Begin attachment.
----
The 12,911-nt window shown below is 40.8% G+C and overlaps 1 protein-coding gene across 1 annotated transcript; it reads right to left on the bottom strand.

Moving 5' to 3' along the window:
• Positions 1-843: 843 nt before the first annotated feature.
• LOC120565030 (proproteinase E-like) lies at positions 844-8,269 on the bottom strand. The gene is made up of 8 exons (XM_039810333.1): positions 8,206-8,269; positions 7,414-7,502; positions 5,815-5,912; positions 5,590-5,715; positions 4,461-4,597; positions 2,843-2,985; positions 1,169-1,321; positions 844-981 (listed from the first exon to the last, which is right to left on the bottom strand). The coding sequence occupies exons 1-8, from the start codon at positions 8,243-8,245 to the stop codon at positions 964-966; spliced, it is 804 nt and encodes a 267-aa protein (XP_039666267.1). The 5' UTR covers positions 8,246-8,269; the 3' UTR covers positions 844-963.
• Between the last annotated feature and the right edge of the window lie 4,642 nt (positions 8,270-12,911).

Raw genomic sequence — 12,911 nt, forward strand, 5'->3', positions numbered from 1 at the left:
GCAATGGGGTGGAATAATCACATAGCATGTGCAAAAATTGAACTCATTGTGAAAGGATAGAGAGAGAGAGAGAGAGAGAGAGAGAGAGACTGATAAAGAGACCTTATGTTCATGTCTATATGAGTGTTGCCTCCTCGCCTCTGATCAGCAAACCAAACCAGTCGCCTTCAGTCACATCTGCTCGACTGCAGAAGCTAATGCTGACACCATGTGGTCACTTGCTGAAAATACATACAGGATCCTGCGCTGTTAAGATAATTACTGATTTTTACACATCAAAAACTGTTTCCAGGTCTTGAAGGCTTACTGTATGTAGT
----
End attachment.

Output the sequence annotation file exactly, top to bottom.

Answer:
The 12,911-nt window shown below is 40.8% G+C and overlaps 1 protein-coding gene across 1 annotated transcript; it reads right to left on the bottom strand.

Moving 5' to 3' along the window:
• Positions 1-843: 843 nt before the first annotated feature.
• LOC120565030 (proproteinase E-like) lies at positions 844-8,269 on the bottom strand. The gene is made up of 8 exons (XM_039810333.1): positions 8,206-8,269; positions 7,414-7,502; positions 5,815-5,912; positions 5,590-5,715; positions 4,461-4,597; positions 2,843-2,985; positions 1,169-1,321; positions 844-981 (listed from the first exon to the last, which is right to left on the bottom strand). The coding sequence occupies exons 1-8, from the start codon at positions 8,243-8,245 to the stop codon at positions 964-966; spliced, it is 804 nt and encodes a 267-aa protein (XP_039666267.1). The 5' UTR covers positions 8,246-8,269; the 3' UTR covers positions 844-963.
• Between the last annotated feature and the right edge of the window lie 4,642 nt (positions 8,270-12,911).

Raw genomic sequence — 12,911 nt, forward strand, 5'->3', positions numbered from 1 at the left:
GCAATGGGGTGGAATAATCACATAGCATGTGCAAAAATTGAACTCATTGTGAAAGGATAGAGAGAGAGAGAGAGAGAGAGAGAGAGAGACTGATAAAGAGACCTTATGTTCATGTCTATATGAGTGTTGCCTCCTCGCCTCTGATCAGCAAACCAAACCAGTCGCCTTCAGTCACATCTGCTCGACTGCAGAAGCTAATGCTGACACCATGTGGTCACTTGCTGAAAATACATACAGGATCCTGCGCTGTTAAGATAATTACTGATTTTTACACATCAAAAACTGTTTCCAGGTCTTGAAGGCTTACTGTATGTAGT